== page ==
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6.36 pm

Mr. David Winnick (Walsall, North): I agree with the last point made by the right hon. Member for Fareham (Sir P. Lloyd)--prisoners should be able to vote, and I see no argument against that.

The Director General of the Prison Service made a courageous speech, and I suspect that that was the reason for today's debate. As I said in an intervention, I am, for once, in a charitable mood towards the Opposition. The Prison Service should be the subject of debate. I believe that this is the first time that the Opposition have raised the topic in this Parliament. Be that as it may, we have a responsibility, especially as so many of our prisons are an utter disgrace.

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In his speech, the director general said:

he was not speaking of just the past four years--

In the short time--three minutes--at my disposal, I draw to the attention of the House the level of violence, bullying and physical abuse that occurs in prisons and has done for so many years. The House should be extremely concerned about that. Sometimes, the physical abuse is carried out by prison staff. Former prison staff from Wormwood Scrubs were jailed only last year. More often, however, bullying and violence are carried out by prisoners themselves, which make life that much more of a hell for other prisoners. The aims of rehabilitating prisoners and helping a good number of them to lead a law-abiding life when they leave prison is undermined by what takes place day in, day out in prisons.

I shall make a few brief points before the Opposition claim their time. The right hon. Member for Maidstone and The Weald (Miss Widdecombe), who spoke for the Opposition, disagreed about the number in prison, but I agree with what has been said by others, particularly the spokesman for the Liberal Democrats, the hon. Member for Southwark, North and Bermondsey (Mr. Hughes). For many prisoners, there is no alternative to prison, but where there is a reasonable chance that the community will not be harmed, we should increasingly consider non-custodial sentences.

There is no chance, in my view, of substantial prison improvement and reform if prisoner numbers keep on rising. It is easy to send a person to prison and to believe that the community will therefore be safe, but what happens when prisoners other than those serving a life sentence are released? As a former Home Secretary, Lord Hurd, said, it is important to bear in mind that those who go to prison will eventually come out.

Finally, I have the greatest respect not only for the Director General of the Prison Service--I wish that he had spoken before--but for the chief inspector of prisons. Time and again, Sir David Ramsbotham and his predecessor spotlighted the failings. Yes, that embarrassed the previous Government and no doubt it embarrassed my Government, but I believe that what the chief inspector did was essential. I regret that Sir David is not being reappointed and I understand that an advertisement will be placed in the press to publicise the vacancy. The new chief inspector will not fulfil his duties properly if he does not speak out with the same courage and independence as the current chief inspector and his predecessor.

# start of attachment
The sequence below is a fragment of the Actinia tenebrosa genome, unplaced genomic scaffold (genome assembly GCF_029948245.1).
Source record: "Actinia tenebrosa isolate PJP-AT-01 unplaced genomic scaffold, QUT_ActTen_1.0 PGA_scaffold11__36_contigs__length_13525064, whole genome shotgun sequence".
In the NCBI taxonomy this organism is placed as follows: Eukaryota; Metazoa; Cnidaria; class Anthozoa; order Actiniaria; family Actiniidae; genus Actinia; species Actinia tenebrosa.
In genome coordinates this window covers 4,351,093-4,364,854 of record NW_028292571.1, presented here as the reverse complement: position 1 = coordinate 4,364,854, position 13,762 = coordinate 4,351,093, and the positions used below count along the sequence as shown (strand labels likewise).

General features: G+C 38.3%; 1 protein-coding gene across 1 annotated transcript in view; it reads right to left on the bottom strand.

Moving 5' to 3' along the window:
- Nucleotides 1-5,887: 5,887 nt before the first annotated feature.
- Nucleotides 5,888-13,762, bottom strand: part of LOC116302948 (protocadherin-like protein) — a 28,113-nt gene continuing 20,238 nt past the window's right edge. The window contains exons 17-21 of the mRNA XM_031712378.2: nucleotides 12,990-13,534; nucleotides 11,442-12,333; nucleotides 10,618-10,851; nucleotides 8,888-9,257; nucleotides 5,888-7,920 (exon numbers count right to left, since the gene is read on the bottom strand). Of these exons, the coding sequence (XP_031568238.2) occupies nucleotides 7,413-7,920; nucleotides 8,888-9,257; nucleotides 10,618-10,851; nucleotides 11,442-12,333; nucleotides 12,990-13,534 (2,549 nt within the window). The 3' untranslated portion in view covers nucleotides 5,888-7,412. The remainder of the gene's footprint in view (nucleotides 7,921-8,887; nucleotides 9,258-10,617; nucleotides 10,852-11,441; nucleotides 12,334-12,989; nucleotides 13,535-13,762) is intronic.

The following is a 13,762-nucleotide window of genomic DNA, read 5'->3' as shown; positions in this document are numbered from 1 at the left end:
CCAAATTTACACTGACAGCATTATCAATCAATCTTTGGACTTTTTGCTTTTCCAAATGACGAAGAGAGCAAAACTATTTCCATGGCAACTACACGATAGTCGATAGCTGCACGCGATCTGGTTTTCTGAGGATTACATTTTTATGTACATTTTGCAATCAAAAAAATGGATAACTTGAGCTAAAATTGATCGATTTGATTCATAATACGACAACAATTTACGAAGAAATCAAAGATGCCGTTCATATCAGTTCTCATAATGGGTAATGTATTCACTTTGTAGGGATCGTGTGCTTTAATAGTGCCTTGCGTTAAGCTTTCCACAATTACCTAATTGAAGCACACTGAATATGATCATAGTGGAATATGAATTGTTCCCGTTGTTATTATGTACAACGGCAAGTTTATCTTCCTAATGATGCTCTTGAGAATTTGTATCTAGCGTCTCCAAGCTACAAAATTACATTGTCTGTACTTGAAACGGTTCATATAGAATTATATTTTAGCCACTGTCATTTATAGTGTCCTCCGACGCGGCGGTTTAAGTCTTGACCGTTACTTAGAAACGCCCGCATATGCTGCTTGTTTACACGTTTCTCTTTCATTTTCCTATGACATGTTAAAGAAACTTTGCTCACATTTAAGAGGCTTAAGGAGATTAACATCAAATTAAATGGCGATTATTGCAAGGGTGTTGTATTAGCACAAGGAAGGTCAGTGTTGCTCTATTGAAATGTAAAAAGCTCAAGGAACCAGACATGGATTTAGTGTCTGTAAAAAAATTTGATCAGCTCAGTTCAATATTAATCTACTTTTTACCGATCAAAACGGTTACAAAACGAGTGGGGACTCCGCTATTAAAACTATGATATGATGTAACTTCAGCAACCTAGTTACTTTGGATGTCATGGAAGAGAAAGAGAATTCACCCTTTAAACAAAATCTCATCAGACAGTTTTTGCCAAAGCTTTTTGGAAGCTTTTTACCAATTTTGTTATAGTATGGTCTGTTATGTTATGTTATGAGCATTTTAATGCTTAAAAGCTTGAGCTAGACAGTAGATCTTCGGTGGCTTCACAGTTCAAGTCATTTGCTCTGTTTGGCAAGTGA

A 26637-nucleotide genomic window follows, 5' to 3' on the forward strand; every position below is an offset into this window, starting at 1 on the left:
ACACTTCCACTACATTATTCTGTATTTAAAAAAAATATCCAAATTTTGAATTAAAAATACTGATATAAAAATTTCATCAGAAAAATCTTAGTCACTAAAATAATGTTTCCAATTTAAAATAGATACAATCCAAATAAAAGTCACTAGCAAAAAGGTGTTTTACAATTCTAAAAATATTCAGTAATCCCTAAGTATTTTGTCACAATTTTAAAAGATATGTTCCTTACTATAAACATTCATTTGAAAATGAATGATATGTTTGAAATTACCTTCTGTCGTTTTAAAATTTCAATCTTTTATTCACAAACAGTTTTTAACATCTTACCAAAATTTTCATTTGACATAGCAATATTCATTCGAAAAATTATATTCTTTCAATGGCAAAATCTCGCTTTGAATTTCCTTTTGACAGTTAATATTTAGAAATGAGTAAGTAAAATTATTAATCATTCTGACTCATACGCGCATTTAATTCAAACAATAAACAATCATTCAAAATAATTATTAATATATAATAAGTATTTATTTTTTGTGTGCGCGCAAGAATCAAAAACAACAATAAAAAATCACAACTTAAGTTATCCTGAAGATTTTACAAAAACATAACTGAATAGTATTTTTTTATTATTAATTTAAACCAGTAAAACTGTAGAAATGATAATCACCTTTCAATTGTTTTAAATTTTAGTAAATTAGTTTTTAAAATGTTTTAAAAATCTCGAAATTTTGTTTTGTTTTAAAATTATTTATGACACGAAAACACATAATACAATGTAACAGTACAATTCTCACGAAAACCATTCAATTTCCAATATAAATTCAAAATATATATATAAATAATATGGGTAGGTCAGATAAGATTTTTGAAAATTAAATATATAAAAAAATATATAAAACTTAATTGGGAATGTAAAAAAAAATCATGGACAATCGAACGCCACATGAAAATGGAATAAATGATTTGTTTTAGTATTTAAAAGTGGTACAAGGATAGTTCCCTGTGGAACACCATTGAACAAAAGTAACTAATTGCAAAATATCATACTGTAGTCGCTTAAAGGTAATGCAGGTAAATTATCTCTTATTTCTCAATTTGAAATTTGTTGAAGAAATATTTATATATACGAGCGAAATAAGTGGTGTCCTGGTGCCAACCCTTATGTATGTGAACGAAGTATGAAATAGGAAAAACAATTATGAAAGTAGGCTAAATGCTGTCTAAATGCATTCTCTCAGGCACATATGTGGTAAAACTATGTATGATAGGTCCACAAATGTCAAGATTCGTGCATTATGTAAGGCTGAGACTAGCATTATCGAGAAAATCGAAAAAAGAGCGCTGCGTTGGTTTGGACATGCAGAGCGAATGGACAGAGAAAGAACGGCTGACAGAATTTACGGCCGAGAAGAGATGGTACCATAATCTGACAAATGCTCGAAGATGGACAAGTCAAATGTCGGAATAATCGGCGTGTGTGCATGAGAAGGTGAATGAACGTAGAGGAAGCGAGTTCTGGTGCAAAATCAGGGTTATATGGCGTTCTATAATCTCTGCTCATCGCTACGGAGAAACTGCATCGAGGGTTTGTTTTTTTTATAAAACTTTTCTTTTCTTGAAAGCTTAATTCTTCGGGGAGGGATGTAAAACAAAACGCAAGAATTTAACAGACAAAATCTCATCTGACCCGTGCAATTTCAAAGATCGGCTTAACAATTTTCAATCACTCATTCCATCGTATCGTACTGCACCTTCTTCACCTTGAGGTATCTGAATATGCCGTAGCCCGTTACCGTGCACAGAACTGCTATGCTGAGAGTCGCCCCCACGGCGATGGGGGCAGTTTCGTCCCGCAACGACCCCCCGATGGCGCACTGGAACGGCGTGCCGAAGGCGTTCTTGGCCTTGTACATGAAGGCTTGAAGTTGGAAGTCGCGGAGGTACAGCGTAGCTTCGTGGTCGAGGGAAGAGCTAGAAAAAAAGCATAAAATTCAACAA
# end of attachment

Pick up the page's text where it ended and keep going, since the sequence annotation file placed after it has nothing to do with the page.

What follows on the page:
Mr. Edward Garnier (Harborough): On a point of order, Madam Deputy Speaker. This may be as much a point of frustration as a point of order, but is it not regrettable that, as a consequence of the Government making an education statement on an Opposition day, only one Conservative Back Bencher has been able to contribute to the debate? I feel slightly annoyed about that because I believe that I am the only Member who intended to participate who has sentenced someone to prison. I also happen to have two prisons in my constituency. It is

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regrettable that I have been unable to catch your eye, but is it not also regrettable that the Government have taken up an hour, which has truncated the debate in a thoroughly unsatisfactory manner?

Madam Deputy Speaker (Mrs. Sylvia Heal): That is not a point of order for the Chair, but I note the hon. and learned Gentleman's comments.

6.40 pm

Mr. John Bercow (Buckingham): We have had a good if all too brief debate and the complaint made by my hon. and learned Friend the Member for Harborough (Mr. Garnier) testifies, if testimony were needed, to the Government's grossly insensitive handling of their business, which has deprived us of a proper opportunity to discuss our motion.

The debate was magnificently opened by my right hon. Friend the Member for Maidstone and The Weald (Miss Widdecombe), the shadow Home Secretary. In a thoughtful, impassioned and statesmanlike speech, she made it abundantly clear that there was not a golden age for prisons under our Government. We acknowledge that prison conditions were poor, but they were improving then, so it is incumbent on the Government to recognise that they are worse and deteriorating now. That is the significant point.